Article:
advertisement

Searching for Wildlife

Animals in the forests are predominantly nocturnal. When they are active in the daytime, they are usually elusive and on the watch for predators. Birds are easier to spot in clearings or secondary forests than they are in primary forests.

The best way to see wildlife anywhere is to hire a local guide. Guides have an uncanny ability to spot, smell, hear, or track animals that you would never see otherwise, including sloths, snakes, lizards, spiders, and birds. Guides are also useful for setting up telescopes and taking great pictures using your phone.

By the way, if it's been raining a lot and the trails are muddy, a good pair of rubber boots comes in handy. These are usually provided by the lodges or at the sites, where necessary.

Here are a few helpful hints:

  • Listen. Pay attention to rustling in the leaves; whether it's monkeys up above or pizotes on the ground, you're most likely to hear an animal before seeing one.
  • Keep quiet. Noise will scare off animals and prevent you from hearing their movements and calls.
  • Don't try too hard. Soften your focus and allow your peripheral vision to take over. This way you can catch glimpses of motion and then focus in on the prey.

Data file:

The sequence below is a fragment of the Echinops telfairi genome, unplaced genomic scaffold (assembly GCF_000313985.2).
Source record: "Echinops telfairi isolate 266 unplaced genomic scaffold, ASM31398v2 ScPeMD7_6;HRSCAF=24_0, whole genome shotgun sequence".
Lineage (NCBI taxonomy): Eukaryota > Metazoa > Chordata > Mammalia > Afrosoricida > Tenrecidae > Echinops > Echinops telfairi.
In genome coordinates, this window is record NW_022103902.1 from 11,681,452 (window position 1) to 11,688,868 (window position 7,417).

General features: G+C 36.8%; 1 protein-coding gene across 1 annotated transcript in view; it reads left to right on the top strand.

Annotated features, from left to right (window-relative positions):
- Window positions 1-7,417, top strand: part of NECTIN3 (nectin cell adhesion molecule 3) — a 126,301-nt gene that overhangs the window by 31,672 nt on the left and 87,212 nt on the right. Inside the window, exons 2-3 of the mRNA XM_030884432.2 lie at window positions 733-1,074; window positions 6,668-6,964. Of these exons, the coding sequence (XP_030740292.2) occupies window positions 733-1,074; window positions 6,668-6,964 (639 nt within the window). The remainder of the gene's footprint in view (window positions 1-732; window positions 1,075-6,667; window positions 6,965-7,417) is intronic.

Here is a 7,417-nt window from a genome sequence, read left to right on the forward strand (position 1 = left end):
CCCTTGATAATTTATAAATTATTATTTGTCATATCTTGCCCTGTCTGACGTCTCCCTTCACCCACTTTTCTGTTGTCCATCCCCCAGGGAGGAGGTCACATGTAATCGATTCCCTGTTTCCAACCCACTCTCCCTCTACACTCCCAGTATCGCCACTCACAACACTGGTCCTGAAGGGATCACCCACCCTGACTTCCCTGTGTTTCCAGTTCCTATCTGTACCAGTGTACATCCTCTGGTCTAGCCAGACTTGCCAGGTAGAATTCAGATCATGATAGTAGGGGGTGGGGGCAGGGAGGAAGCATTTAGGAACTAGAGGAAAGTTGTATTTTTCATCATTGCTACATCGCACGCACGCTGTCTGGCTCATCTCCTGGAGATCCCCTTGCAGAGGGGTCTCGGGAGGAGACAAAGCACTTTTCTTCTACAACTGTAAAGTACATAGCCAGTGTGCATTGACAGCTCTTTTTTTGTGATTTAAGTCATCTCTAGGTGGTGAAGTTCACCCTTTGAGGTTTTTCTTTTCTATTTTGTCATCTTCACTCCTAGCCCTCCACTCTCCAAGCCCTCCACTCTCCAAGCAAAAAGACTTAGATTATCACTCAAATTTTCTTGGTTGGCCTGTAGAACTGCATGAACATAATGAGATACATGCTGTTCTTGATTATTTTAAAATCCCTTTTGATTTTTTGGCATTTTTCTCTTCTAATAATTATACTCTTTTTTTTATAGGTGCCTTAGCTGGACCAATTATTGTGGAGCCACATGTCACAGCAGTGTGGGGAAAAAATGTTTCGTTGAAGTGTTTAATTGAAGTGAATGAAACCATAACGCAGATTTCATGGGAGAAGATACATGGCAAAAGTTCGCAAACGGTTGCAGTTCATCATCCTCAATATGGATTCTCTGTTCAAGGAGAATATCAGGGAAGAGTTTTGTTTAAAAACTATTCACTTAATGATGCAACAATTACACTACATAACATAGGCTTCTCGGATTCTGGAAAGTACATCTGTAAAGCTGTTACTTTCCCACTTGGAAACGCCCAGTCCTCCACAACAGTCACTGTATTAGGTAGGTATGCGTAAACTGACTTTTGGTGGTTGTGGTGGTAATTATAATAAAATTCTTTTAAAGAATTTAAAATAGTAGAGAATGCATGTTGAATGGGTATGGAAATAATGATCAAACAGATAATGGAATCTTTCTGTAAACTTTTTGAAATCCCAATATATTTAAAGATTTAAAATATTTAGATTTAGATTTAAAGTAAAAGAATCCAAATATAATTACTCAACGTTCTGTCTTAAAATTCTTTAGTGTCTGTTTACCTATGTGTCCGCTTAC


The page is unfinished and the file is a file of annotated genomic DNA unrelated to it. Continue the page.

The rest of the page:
• Bring binoculars. It's also a good idea to practice a little first to get the hang of them. It would be a shame to be fiddling around and staring into space while everyone else in your group oohs and aahs over a quetzal.
  • Dress appropriately. You'll have a hard time focusing your binoculars if you're busy swatting mosquitoes. Light, long pants and long-sleeved shirts are your best bet. Comfortable hiking boots are a real boon, except where heavy rubber boots are necessary. Avoid loud colors; the better you blend in with your surroundings, the better your chances are of spotting wildlife.
  • Be patient. The jungle isn't on a schedule. However, your best shots at seeing forest fauna are in the very early morning and late afternoon hours.
  • Read up. Familiarize yourself with what you're most likely to see. Most lodges and hotels have a copy of A Guide to the Birds of Costa Rica and other wildlife field guides, although it's always best to have your own. A good all-around book to use is Carrol Henderson's The Field Guide to the Wildlife of Costa Rica.

Note: This information was accurate when it was published, but can change without notice. Please be sure to confirm all rates and details directly with the companies in question before planning your trip.